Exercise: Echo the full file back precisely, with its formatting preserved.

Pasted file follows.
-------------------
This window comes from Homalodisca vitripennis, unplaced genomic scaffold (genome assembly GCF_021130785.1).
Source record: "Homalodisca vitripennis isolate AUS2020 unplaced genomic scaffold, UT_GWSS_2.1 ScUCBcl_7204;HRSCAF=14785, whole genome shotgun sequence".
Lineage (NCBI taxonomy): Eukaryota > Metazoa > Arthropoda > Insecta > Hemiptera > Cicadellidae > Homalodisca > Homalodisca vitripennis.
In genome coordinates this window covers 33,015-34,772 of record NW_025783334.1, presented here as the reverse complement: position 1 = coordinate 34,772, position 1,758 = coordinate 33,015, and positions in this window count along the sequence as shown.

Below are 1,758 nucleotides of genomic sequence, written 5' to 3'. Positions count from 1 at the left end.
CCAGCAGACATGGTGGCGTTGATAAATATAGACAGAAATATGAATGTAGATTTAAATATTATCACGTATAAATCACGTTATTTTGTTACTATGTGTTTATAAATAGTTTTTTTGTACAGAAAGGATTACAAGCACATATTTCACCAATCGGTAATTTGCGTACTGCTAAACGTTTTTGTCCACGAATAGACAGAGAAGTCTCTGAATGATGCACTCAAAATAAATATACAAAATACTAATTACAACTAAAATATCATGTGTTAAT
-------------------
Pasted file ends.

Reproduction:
This window comes from Homalodisca vitripennis, unplaced genomic scaffold (genome assembly GCF_021130785.1).
Source record: "Homalodisca vitripennis isolate AUS2020 unplaced genomic scaffold, UT_GWSS_2.1 ScUCBcl_7204;HRSCAF=14785, whole genome shotgun sequence".
Lineage (NCBI taxonomy): Eukaryota > Metazoa > Arthropoda > Insecta > Hemiptera > Cicadellidae > Homalodisca > Homalodisca vitripennis.
In genome coordinates this window covers 33,015-34,772 of record NW_025783334.1, presented here as the reverse complement: position 1 = coordinate 34,772, position 1,758 = coordinate 33,015, and positions in this window count along the sequence as shown.

Below are 1,758 nucleotides of genomic sequence, written 5' to 3'. Positions count from 1 at the left end.
CCAGCAGACATGGTGGCGTTGATAAATATAGACAGAAATATGAATGTAGATTTAAATATTATCACGTATAAATCACGTTATTTTGTTACTATGTGTTTATAAATAGTTTTTTTGTACAGAAAGGATTACAAGCACATATTTCACCAATCGGTAATTTGCGTACTGCTAAACGTTTTTGTCCACGAATAGACAGAGAAGTCTCTGAATGATGCACTCAAAATAAATATACAAAATACTAATTACAACTAAAATATCATGTGTTAAT